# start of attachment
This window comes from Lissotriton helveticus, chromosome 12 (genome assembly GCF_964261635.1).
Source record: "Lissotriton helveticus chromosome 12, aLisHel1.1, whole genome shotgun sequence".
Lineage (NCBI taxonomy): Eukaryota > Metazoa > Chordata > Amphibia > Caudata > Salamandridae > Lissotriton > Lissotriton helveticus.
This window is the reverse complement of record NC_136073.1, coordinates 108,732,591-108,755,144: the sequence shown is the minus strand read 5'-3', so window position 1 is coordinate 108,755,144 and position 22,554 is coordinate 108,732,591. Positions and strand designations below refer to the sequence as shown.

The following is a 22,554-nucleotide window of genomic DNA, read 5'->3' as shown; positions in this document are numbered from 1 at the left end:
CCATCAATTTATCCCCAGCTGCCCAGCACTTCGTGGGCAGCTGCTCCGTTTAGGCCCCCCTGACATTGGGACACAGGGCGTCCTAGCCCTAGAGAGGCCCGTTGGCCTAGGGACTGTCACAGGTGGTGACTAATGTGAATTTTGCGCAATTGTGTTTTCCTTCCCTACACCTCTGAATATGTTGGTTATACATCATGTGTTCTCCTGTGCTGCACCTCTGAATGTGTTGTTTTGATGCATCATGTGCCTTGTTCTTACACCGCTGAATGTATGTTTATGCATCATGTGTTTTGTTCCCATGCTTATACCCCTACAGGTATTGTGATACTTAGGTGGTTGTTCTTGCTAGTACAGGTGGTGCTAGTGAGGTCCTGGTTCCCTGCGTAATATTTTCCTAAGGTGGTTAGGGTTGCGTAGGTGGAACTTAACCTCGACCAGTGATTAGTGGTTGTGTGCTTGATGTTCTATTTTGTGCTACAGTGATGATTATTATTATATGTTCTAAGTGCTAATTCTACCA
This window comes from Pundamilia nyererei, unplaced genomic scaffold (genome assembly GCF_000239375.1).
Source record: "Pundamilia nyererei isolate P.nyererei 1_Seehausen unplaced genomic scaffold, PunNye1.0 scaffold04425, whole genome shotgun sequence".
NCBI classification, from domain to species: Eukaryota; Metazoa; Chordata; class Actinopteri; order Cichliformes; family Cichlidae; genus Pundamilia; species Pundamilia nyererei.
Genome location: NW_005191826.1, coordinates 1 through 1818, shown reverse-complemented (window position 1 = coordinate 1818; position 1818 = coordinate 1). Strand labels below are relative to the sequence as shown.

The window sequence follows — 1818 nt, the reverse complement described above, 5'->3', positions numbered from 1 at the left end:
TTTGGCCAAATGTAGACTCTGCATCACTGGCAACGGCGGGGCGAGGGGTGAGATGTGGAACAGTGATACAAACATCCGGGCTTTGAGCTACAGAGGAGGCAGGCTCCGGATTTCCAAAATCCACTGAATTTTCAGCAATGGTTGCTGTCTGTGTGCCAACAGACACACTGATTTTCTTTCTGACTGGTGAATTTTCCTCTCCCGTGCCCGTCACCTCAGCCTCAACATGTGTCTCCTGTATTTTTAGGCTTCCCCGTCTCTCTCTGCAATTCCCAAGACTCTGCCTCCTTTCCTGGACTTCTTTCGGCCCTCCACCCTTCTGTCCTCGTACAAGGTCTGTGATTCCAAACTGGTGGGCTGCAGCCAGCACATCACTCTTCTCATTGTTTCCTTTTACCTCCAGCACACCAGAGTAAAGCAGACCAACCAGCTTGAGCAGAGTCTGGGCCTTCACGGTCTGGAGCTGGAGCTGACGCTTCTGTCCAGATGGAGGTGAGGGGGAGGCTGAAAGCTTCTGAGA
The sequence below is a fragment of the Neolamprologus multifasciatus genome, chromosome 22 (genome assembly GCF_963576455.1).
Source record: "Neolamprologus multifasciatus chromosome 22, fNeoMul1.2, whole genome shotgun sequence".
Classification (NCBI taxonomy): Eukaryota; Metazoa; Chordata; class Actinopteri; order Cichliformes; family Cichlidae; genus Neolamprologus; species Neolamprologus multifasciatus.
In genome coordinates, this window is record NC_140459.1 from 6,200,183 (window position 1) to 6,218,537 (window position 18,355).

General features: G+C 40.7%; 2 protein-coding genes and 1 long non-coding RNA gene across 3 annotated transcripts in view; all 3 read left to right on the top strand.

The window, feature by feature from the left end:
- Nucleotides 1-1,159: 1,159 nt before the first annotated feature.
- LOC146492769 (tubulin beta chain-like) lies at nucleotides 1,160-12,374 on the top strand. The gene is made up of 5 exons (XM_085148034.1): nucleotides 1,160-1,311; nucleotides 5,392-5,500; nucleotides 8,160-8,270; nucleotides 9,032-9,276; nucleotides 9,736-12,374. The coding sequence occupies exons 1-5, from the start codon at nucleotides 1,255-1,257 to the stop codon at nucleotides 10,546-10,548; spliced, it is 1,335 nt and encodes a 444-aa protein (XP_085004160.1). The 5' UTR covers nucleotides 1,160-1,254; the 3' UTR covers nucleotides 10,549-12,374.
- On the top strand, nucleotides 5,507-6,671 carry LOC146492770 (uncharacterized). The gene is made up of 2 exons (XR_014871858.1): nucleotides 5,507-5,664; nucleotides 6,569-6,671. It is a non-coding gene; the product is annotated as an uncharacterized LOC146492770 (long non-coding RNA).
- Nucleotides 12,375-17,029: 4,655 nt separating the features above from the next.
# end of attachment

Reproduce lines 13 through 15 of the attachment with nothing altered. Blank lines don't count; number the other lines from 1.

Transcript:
The sequence below is a fragment of the Neolamprologus multifasciatus genome, chromosome 22 (genome assembly GCF_963576455.1).
Source record: "Neolamprologus multifasciatus chromosome 22, fNeoMul1.2, whole genome shotgun sequence".
Classification (NCBI taxonomy): Eukaryota; Metazoa; Chordata; class Actinopteri; order Cichliformes; family Cichlidae; genus Neolamprologus; species Neolamprologus multifasciatus.